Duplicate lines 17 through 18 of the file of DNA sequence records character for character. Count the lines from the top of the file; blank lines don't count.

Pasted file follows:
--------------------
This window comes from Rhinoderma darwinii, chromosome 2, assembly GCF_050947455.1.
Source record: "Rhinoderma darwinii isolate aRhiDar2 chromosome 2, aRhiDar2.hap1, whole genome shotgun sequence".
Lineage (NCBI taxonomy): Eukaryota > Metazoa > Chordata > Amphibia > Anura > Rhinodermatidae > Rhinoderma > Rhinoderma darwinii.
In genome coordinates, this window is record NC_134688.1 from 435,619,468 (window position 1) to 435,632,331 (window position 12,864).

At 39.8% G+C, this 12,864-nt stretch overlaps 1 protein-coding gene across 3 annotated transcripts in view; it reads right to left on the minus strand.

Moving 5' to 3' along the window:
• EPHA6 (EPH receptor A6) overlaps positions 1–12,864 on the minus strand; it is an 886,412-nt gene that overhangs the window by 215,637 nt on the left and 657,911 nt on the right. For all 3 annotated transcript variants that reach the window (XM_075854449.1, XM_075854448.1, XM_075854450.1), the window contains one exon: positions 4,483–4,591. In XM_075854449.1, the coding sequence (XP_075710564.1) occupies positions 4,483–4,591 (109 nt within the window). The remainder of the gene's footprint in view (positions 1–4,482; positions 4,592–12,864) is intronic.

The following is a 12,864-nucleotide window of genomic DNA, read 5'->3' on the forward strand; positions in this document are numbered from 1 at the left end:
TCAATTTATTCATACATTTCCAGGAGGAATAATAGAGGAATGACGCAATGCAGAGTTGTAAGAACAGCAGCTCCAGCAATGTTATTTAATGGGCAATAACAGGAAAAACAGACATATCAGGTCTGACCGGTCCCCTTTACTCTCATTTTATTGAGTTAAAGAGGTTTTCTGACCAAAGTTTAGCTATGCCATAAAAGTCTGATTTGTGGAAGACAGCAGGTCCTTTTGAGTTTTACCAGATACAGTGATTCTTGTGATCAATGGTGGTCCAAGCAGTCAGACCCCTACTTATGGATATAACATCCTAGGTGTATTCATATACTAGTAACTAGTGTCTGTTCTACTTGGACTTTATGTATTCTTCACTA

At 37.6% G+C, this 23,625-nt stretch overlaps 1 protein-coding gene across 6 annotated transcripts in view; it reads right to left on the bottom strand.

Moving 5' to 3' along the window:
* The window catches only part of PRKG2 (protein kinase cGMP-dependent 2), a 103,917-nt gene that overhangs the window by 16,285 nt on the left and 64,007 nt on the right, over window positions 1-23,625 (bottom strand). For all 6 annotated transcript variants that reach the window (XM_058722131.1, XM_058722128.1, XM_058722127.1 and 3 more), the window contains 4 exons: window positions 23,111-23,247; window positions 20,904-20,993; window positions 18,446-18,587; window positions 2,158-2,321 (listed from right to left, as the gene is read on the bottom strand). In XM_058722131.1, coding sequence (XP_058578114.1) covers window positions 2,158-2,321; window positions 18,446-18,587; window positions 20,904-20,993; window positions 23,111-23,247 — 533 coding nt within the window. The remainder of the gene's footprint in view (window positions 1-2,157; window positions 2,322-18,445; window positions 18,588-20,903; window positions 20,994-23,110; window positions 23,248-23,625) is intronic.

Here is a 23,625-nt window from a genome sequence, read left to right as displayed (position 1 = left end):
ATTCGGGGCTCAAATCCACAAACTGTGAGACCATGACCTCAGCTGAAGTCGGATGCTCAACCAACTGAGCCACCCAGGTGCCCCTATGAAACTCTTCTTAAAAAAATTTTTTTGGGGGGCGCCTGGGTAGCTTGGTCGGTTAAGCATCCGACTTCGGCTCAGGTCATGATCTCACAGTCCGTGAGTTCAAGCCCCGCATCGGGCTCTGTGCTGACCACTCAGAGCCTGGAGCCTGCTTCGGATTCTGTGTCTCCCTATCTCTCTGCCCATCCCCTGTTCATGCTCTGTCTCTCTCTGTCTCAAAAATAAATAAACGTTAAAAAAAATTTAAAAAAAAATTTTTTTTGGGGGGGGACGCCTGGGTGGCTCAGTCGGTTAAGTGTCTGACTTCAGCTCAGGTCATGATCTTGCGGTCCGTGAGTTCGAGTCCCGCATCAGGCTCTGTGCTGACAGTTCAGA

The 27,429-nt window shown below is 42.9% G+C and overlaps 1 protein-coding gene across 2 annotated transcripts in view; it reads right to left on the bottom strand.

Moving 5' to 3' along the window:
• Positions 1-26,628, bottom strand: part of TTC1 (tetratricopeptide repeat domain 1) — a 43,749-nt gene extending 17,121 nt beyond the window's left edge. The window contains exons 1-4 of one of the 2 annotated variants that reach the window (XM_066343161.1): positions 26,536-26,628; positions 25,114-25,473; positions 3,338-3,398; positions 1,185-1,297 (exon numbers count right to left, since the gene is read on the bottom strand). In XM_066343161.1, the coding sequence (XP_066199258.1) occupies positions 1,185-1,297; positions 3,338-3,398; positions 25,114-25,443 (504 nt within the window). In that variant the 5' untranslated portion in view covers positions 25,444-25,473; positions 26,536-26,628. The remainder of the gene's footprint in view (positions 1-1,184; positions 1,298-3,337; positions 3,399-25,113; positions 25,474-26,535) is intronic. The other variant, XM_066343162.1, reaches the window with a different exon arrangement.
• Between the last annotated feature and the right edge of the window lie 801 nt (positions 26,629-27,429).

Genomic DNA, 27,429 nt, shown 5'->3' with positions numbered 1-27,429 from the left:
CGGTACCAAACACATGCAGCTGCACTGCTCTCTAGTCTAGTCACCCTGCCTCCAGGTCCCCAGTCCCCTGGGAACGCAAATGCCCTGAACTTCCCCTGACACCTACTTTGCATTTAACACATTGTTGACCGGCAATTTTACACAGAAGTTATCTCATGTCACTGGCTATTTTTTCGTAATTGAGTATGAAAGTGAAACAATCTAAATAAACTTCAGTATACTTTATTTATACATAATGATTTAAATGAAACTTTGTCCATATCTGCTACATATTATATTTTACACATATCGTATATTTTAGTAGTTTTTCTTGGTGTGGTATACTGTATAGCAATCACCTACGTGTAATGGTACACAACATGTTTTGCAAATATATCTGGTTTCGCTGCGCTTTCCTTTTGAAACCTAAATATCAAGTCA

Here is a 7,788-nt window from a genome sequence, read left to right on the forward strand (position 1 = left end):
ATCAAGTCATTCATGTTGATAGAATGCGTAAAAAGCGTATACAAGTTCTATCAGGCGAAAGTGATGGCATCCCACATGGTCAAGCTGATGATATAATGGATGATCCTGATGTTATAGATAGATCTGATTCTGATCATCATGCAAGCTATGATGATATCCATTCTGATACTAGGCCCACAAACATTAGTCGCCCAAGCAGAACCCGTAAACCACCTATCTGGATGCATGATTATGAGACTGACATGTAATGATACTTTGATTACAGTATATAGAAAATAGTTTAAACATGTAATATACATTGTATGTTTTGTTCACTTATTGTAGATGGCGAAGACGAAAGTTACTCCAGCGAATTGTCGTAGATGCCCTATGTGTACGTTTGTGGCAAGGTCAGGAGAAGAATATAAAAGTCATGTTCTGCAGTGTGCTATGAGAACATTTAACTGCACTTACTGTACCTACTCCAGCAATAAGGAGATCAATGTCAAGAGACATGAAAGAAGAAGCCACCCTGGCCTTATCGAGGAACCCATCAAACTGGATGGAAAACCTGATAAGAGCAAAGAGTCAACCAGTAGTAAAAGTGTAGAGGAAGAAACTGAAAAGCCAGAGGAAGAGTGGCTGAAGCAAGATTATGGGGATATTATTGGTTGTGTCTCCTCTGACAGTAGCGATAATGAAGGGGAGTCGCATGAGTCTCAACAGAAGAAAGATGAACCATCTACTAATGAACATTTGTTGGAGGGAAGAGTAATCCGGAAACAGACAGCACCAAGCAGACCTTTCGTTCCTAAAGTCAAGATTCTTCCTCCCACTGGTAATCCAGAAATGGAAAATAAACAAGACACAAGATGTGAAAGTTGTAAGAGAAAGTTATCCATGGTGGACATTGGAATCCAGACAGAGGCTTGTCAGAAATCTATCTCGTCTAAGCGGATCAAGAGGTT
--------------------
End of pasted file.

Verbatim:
• Positions 1-26,628, bottom strand: part of TTC1 (tetratricopeptide repeat domain 1) — a 43,749-nt gene extending 17,121 nt beyond the window's left edge. The window contains exons 1-4 of one of the 2 annotated variants that reach the window (XM_066343161.1): positions 26,536-26,628; positions 25,114-25,473; positions 3,338-3,398; positions 1,185-1,297 (exon numbers count right to left, since the gene is read on the bottom strand). In XM_066343161.1, the coding sequence (XP_066199258.1) occupies positions 1,185-1,297; positions 3,338-3,398; positions 25,114-25,443 (504 nt within the window). In that variant the 5' untranslated portion in view covers positions 25,444-25,473; positions 26,536-26,628. The remainder of the gene's footprint in view (positions 1-1,184; positions 1,298-3,337; positions 3,399-25,113; positions 25,474-26,535) is intronic. The other variant, XM_066343162.1, reaches the window with a different exon arrangement.
• Between the last annotated feature and the right edge of the window lie 801 nt (positions 26,629-27,429).